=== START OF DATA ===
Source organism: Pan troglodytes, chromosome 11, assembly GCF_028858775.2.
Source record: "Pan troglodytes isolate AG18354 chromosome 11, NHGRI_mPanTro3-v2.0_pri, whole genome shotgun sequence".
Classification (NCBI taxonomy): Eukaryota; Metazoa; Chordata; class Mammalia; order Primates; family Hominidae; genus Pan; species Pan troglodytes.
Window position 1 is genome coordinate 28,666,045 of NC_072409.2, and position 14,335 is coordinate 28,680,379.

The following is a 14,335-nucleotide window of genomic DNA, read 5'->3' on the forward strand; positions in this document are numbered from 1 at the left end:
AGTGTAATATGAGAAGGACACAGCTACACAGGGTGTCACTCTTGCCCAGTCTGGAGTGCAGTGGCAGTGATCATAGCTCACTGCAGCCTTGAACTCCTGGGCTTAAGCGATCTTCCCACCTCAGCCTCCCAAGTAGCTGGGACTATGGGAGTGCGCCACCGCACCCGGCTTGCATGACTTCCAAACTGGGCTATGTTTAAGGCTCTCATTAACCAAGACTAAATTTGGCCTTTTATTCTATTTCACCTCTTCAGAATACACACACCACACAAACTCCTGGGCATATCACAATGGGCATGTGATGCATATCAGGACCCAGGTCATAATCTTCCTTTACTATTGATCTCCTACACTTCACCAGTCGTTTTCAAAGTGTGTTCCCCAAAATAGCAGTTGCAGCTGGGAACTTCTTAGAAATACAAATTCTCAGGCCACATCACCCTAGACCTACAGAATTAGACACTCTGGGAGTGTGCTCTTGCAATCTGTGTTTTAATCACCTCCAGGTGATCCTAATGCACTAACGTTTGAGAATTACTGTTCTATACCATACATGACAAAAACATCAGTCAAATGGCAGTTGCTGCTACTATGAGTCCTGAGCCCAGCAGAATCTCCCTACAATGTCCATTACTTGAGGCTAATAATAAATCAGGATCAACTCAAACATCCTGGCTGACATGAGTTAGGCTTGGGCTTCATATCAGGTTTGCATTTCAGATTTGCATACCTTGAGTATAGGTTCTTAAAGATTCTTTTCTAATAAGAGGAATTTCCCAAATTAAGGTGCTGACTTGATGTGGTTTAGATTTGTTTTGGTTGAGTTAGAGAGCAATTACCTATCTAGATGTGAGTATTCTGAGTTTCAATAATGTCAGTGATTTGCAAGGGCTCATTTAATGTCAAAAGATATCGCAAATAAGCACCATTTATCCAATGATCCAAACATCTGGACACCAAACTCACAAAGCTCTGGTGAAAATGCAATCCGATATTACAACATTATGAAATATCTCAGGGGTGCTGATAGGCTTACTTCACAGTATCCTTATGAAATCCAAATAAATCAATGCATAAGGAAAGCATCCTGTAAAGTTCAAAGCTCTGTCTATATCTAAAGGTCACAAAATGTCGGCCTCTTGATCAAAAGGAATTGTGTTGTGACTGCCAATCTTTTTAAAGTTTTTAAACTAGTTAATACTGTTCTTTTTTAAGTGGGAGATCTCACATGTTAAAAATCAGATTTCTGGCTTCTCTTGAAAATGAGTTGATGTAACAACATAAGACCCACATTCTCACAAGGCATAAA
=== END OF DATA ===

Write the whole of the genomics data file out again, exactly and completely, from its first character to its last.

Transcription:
Source organism: Pan troglodytes, chromosome 11, assembly GCF_028858775.2.
Source record: "Pan troglodytes isolate AG18354 chromosome 11, NHGRI_mPanTro3-v2.0_pri, whole genome shotgun sequence".
Classification (NCBI taxonomy): Eukaryota; Metazoa; Chordata; class Mammalia; order Primates; family Hominidae; genus Pan; species Pan troglodytes.
Window position 1 is genome coordinate 28,666,045 of NC_072409.2, and position 14,335 is coordinate 28,680,379.

The following is a 14,335-nucleotide window of genomic DNA, read 5'->3' on the forward strand; positions in this document are numbered from 1 at the left end:
AGTGTAATATGAGAAGGACACAGCTACACAGGGTGTCACTCTTGCCCAGTCTGGAGTGCAGTGGCAGTGATCATAGCTCACTGCAGCCTTGAACTCCTGGGCTTAAGCGATCTTCCCACCTCAGCCTCCCAAGTAGCTGGGACTATGGGAGTGCGCCACCGCACCCGGCTTGCATGACTTCCAAACTGGGCTATGTTTAAGGCTCTCATTAACCAAGACTAAATTTGGCCTTTTATTCTATTTCACCTCTTCAGAATACACACACCACACAAACTCCTGGGCATATCACAATGGGCATGTGATGCATATCAGGACCCAGGTCATAATCTTCCTTTACTATTGATCTCCTACACTTCACCAGTCGTTTTCAAAGTGTGTTCCCCAAAATAGCAGTTGCAGCTGGGAACTTCTTAGAAATACAAATTCTCAGGCCACATCACCCTAGACCTACAGAATTAGACACTCTGGGAGTGTGCTCTTGCAATCTGTGTTTTAATCACCTCCAGGTGATCCTAATGCACTAACGTTTGAGAATTACTGTTCTATACCATACATGACAAAAACATCAGTCAAATGGCAGTTGCTGCTACTATGAGTCCTGAGCCCAGCAGAATCTCCCTACAATGTCCATTACTTGAGGCTAATAATAAATCAGGATCAACTCAAACATCCTGGCTGACATGAGTTAGGCTTGGGCTTCATATCAGGTTTGCATTTCAGATTTGCATACCTTGAGTATAGGTTCTTAAAGATTCTTTTCTAATAAGAGGAATTTCCCAAATTAAGGTGCTGACTTGATGTGGTTTAGATTTGTTTTGGTTGAGTTAGAGAGCAATTACCTATCTAGATGTGAGTATTCTGAGTTTCAATAATGTCAGTGATTTGCAAGGGCTCATTTAATGTCAAAAGATATCGCAAATAAGCACCATTTATCCAATGATCCAAACATCTGGACACCAAACTCACAAAGCTCTGGTGAAAATGCAATCCGATATTACAACATTATGAAATATCTCAGGGGTGCTGATAGGCTTACTTCACAGTATCCTTATGAAATCCAAATAAATCAATGCATAAGGAAAGCATCCTGTAAAGTTCAAAGCTCTGTCTATATCTAAAGGTCACAAAATGTCGGCCTCTTGATCAAAAGGAATTGTGTTGTGACTGCCAATCTTTTTAAAGTTTTTAAACTAGTTAATACTGTTCTTTTTTAAGTGGGAGATCTCACATGTTAAAAATCAGATTTCTGGCTTCTCTTGAAAATGAGTTGATGTAACAACATAAGACCCACATTCTCACAAGGCATAAA